Here are the irritants we will cover this morning: Chelsea Manning and National Airport noise reports.
In late August, 2013, a military judge sentenced PFC Bradley Manning to 35 years in prison for, according to the WaPo report at the time:
"Violations of the Espionage Act, for copying and disseminating classified military field reports, State Department cables, and assessments of detainees held at Guantanamo Bay, Cuba."
The Post characterized Manning's crime as having "leaked the largest cache of classified documents in U.S. history."
Bradley Manning became Chelsea Manning and in September, 2016 her lawyer announced the Army had determined she could receive, according to CNN, "gender transition surgery," even though she was still a prisoner.
This decision came as the result of an Obama-era policy change that said: "Service members with a diagnosis from a military medical provider indicating that gender transition is medically necessary will be provided medical care and treatment for the diagnosed medical condition."
Three days before the end of his Presidency, Barack Obama commuted Manning's sentence to time served - about seven years in all - and ordered her release. She was not, as her lawyers had been urging, pardoned.
When asked why Obama had commuted Manning's sentence, but refused to pardon Edward Snowden, White House Press Secretary Josh Earnest was quoted in the NY Times as saying:
"Chelsea Manning is somebody who went through the military criminal justice process, was exposed to due process, was found guilty, was sentenced for her crimes, and she acknowledged wrongdoing."
"Mr. Snowden fled into the arms of an adversary and has sought refuge in a country that most recently made a concerted effort to undermine confidence in our democracy."
Not so sure about that "acknowledged wrongdoing" part, but as Donald Trump demonstrated recently in the pardon of Joe Arpaio, Presidents don't have to have a good explanation - or any explanation - for exercising that power.
… at its Institute of Politics of the Harvard Kennedy School. That invitation was withdrawn last week.
According to a USA Today piece, the dean of the institute, Douglas W. Elmendof said that "the decision to ask Manning to be a visiting fellow was a 'mistake.' Thus, the dean did something not done by Chelsea Manning, Edward Snowden, Barack Obama, nor Donald Trump.
He admitted to having made a mistake.
I don't know what special insights Manning might have brought to students at the Kennedy School, other than a knowledge of how to copy classified documents to a thumb drive and a CD-ROM disc. But, before the incident fades from view, it would be interesting to know who at Harvard thought this was a good idea in the first place.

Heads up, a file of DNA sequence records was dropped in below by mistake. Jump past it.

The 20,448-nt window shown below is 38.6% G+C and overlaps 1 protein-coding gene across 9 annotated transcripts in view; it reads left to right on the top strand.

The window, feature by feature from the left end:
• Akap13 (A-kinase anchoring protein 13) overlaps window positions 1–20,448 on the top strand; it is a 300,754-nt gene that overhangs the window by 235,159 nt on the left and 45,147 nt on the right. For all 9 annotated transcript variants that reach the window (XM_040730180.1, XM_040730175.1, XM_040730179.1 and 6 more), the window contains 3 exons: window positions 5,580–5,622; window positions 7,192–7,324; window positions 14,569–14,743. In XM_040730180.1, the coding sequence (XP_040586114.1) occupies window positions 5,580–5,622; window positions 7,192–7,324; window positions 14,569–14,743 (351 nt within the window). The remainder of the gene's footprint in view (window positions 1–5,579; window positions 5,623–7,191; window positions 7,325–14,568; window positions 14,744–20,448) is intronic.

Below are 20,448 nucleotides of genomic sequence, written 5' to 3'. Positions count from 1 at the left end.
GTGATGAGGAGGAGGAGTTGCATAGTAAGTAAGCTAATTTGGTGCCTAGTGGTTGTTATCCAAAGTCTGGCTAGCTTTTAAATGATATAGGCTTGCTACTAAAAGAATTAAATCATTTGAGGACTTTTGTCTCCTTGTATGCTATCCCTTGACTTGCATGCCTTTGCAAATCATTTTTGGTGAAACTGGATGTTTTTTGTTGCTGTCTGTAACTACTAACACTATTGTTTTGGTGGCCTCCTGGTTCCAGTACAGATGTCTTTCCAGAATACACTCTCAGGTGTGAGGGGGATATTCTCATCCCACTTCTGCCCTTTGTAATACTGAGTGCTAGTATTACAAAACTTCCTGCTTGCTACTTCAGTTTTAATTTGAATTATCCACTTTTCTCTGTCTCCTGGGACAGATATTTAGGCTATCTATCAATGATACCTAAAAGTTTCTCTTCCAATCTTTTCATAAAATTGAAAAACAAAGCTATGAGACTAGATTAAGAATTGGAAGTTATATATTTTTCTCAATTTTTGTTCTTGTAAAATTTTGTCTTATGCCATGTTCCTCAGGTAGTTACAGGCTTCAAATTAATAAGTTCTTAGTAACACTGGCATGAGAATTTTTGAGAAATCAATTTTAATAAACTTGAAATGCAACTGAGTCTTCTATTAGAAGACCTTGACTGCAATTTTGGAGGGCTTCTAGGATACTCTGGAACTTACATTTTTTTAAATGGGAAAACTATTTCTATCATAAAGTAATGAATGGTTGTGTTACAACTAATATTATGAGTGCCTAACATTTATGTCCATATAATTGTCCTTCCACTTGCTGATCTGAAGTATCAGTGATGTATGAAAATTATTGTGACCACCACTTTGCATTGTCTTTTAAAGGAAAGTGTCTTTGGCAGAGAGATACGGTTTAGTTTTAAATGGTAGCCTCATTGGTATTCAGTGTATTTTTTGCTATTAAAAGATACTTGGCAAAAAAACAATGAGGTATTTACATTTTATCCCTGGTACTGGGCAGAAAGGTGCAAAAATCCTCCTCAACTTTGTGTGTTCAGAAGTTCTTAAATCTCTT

I live right under the flight path of planes arriving at, and leaving from, National Airport.
The Washington Post had a piece yesterday morning headed: "New report says noise complaints are up at National, Dulles airports."
As it happens, the Mullings Director of Standards & Practices and I were walking to dinner in Old Town Alexandria last night when an airliner flew directly over us - instead of following the Potomac River as is normal - banked, left and disappeared over the buildings before landing at DCA.
This was so unusual that everyone on the street looked up and followed the plane along its path.
The article, written by Lori Aratani, claims that "airport officials logged 42,683 complaints about flights at National and Dulles in 2016, compared with just under 10,000 in 2015.
Of those, complaints about planes at National accounted for 36,653 of them. But, you have to read to the sixth paragraph to learn that:
"One resident of Northwest Washington's affluent Foxhall neighborhood filed 17,273 complaints about noise at National - an average of 47 a day."
DCA - now named Reagan National Airport - opened on June 16, 1941, so it has been there longer than just about anyone living in its flight path today.
Aratani's reporting appears to be solid with on-the-record quotes from Members of the House and the Senate who represent the region, as well as the Governor of both Maryland. A spokesperson for Virginia's Governor Terry McAuliffe "did not return requests for coamment."
The point about the WaPo piece is: It would be a lot more interesting to most of us to know who it is that has the time and the inclination to file 47 noise complaints per day - weekends and holidays included.